Two Creative Minds Can Be Better Than One

Research has shown that, as a rule, groups tend to be less creative than individuals working alone. But it doesn’t have to be this way, according to a new article published in Administrative Science Quarterly. Authors Sarah Harvey and Chia-Yu Kou of University College London argue that the secret to enhancing group creativity lies not in generating ideas, but in evaluation — a process which gets group members “more deeply engaged with one another’s ideas”:

UntitledThe collective nature of creativity. Taken together, our insights reveal a fundamentally new way to understand the collective nature of creativity. Whereas previous research has considered the group as a context for individual creativity that results in collective output when individual contributions are aggregated (Sacramento, Dawson, and West, 2008), we argue that evaluation is the point at which the process becomes collective (Collins, 2005). Evaluation is therefore central to collective engagement in the creative process. Evaluating ideas early and throughout the process is not only an alternative path to creativity, but a different kind of collective process through which individual ideas are transformed into collective products.

asq150We began this research with the question of how groups overcome the challenges of transforming members’ inputs into collective creative products. Our surprising answer is that evaluation can facilitate rather than hinder this process. Creative groups like the jazz ensembles, music producers, and product designers studied by organizational scholars may be creative not because their members stimulate divergent new ideas, but because they excel at allowing evaluation to guide the creative process.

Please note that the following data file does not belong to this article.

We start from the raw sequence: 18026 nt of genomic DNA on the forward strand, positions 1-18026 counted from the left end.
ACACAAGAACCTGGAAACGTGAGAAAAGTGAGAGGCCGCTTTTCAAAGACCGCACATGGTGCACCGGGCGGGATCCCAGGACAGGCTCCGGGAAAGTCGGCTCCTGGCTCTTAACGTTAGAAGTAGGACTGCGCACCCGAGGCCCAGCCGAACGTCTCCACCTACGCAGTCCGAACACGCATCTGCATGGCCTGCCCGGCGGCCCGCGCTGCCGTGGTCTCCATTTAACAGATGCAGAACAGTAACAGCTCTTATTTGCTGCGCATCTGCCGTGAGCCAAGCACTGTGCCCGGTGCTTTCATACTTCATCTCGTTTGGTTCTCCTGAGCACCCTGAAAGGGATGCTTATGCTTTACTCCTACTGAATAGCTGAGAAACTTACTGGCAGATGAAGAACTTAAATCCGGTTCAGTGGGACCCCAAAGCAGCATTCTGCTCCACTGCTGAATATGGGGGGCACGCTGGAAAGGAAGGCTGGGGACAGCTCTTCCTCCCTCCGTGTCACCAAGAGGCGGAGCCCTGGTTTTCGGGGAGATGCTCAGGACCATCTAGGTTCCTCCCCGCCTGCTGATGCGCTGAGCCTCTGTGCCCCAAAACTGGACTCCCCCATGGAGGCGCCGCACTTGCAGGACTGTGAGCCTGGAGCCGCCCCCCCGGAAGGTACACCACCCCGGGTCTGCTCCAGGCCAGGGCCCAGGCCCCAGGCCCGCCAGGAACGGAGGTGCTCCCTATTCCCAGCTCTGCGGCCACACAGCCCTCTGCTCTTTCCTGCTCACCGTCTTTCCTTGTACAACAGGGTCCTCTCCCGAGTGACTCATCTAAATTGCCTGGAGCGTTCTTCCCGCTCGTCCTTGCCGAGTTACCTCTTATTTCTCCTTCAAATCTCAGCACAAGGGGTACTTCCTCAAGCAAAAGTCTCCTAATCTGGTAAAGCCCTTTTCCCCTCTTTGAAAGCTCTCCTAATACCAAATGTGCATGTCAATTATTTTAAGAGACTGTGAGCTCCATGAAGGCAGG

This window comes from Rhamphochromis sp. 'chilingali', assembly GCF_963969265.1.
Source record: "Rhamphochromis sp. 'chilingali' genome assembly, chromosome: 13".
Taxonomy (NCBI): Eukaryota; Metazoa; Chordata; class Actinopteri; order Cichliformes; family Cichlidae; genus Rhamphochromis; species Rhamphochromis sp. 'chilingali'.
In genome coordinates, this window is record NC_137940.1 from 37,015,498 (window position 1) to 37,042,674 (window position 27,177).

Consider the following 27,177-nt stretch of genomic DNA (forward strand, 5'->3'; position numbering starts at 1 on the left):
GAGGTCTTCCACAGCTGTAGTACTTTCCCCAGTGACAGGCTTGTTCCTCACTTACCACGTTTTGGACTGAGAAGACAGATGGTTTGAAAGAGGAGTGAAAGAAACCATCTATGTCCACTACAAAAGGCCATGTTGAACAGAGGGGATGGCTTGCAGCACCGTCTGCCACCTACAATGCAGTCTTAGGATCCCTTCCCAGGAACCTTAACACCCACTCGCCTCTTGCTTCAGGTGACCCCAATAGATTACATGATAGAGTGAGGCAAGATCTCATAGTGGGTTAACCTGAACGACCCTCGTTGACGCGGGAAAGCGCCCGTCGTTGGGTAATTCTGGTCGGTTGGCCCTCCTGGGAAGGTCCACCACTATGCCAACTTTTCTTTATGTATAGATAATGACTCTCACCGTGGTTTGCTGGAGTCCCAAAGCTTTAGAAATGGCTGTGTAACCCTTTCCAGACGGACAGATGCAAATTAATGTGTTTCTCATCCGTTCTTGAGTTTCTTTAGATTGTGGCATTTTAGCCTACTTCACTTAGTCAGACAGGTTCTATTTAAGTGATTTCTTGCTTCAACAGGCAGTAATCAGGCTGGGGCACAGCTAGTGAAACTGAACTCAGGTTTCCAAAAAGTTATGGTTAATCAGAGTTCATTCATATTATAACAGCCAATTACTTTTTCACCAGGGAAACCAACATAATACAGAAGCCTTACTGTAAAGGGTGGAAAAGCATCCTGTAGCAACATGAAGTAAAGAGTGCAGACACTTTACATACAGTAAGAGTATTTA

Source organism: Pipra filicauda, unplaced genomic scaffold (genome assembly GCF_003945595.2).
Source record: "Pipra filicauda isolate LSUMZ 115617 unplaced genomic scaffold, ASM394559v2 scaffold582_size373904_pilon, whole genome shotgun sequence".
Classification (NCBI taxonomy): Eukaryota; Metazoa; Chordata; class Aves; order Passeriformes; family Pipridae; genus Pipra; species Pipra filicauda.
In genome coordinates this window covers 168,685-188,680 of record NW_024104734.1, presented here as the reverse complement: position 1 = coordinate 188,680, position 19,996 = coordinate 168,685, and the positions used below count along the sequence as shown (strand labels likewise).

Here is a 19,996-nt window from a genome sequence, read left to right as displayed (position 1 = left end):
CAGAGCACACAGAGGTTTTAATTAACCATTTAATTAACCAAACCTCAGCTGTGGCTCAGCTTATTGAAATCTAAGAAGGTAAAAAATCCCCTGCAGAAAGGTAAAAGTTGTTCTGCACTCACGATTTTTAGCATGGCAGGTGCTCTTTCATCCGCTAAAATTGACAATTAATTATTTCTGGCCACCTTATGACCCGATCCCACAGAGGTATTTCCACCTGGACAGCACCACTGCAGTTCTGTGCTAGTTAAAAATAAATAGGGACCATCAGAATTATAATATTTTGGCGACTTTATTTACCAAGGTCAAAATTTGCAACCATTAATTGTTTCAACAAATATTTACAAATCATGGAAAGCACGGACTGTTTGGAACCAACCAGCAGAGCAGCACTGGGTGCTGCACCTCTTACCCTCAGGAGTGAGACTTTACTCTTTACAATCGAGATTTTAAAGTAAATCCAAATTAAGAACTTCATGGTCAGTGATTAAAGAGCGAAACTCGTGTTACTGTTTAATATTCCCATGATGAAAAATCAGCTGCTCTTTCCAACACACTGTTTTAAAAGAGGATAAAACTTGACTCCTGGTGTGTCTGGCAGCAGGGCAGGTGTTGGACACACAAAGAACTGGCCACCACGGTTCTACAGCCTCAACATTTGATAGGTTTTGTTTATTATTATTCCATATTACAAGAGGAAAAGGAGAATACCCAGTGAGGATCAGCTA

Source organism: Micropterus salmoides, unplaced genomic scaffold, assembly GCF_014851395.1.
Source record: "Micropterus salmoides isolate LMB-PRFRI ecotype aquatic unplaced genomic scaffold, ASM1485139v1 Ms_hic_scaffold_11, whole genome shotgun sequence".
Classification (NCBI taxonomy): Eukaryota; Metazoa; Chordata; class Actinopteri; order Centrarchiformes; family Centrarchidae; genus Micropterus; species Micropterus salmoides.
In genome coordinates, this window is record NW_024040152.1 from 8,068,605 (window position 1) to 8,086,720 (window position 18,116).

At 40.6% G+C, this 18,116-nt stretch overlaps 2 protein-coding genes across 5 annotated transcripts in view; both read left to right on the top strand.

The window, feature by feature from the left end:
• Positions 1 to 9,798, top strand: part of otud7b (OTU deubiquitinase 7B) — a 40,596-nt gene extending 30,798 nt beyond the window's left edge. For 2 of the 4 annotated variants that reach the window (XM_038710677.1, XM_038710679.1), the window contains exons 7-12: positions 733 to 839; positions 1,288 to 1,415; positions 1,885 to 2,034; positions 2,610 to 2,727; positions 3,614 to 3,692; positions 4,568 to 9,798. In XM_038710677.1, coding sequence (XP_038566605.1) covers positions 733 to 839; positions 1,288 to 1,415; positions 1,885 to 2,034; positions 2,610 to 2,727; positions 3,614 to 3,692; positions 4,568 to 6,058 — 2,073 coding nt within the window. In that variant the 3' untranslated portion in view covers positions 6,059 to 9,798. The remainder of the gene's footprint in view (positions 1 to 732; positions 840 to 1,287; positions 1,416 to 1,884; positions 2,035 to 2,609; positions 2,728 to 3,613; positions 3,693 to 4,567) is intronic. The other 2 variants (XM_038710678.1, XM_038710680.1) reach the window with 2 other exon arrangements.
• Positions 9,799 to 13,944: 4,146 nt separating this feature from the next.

The paper, “Collective Engagement in Creative Tasks: The Role of Evaluation in the Creative Process in Groups,” was published in the Administrative Science Quarterly September 2013 issue.

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This entry was posted in Creativity and Innovation, Groups and tagged , , , , , , by Cynthia Nalevanko, Editor, SAGE Publishing. Bookmark the permalink.

About Cynthia Nalevanko, Editor, SAGE Publishing

Founded in 1965, SAGE is the world’s leading independent academic and professional publisher. Known for our commitment to quality and innovation, SAGE has helped inform and educate a global community of scholars, practitioners, researchers, and students across a broad range of subject areas. With over 1500 employees globally from principal offices in Los Angeles, London, New Delhi, Singapore, Washington DC, and Melburne, our publishing program includes more than 1000 journals and over 900 books, reference works and databases a year in business, humanities, social sciences, science, technology and medicine. Believing passionately that engaged scholarship lies at the heart of any healthy society and that education is intrinsically valuable, SAGE aims to be the world’s leading independent academic and professional publisher. This means playing a creative role in society by disseminating teaching and research on a global scale, the cornerstones of which are good, long-term relationships, a focus on our markets, and an ability to combine quality and innovation. Leading authors, editors and societies should feel that SAGE is their natural home: we believe in meeting the range of their needs, and in publishing the best of their work. We are a growing company, and our financial success comes from thinking creatively about our markets and actively responding to the needs of our customers.

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